We ended the week with Nicholas Felton, who shared with us the programming side of data visualisation. I was very interested to hear how he made all his Annual Reports, and everyone was curious about this whole effort of collecting data actively, consciously, for ten years and putting them together in his report. Each year, he challenges himself to make a better report than the last. His last few reports were made with the help of applications, a few that he developed by himself.

This weekend, Nicholas walked us through the program Processing. I’ve gone through a beginner’s tutorial the week before I came, so thankfully I was no stranger to this. Having just a bit of introduction and some background in coding helped me a lot in picking up Processing as I go along.

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The possibilities of what you can do with Processing is limitless. Learning the programming script is akin to learning another foreign language. One of the key things I’ve learn with Nicholas Felton on Processing is actually how to input data into the program. We made spreadsheets on Google Sheets, converted them into a .csv (comma separated values) file, which is readable on Processing, and then using coding, we are able to create visualisations out of it. The above screenshot with the lines is an exercise I am working on right now. The number of lines is generated by the values from my spreadsheet. This is all very sketchy at the moment, and I’m working on adding the graphical elements later on. This is another really important thing I’ve learned this week, and something I probably will not be able to figure out on my own.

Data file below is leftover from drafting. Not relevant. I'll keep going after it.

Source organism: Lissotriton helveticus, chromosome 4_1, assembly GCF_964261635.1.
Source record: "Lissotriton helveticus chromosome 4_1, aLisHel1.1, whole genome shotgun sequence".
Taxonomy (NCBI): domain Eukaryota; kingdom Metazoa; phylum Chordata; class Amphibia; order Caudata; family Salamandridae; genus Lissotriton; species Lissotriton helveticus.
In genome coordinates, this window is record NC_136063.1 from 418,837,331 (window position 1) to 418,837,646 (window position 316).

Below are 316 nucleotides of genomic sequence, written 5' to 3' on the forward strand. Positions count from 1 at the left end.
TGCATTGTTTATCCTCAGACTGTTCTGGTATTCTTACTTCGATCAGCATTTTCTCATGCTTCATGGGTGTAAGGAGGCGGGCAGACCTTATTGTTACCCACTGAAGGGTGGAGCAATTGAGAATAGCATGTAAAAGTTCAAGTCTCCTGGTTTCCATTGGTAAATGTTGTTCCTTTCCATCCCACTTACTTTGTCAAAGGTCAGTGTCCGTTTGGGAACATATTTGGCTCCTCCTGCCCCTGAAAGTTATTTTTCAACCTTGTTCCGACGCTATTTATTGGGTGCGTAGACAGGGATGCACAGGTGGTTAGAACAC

So, week one in summary is learning how to create visualisations with the help of coding, or by hand, and I am really glad to be able to learn from Stefanie and Nicholas, who are very, very good at their work.

Something else I’ve picked up this week from them is actually how to present your work. Watching these designers speak about their work is so, so inspiring. They are very confident and clear about what they are trying to say, and this helps a lot particular at this point, when I am simultaneously working on my FYP prep. Everyday I have something new to add to my presentation.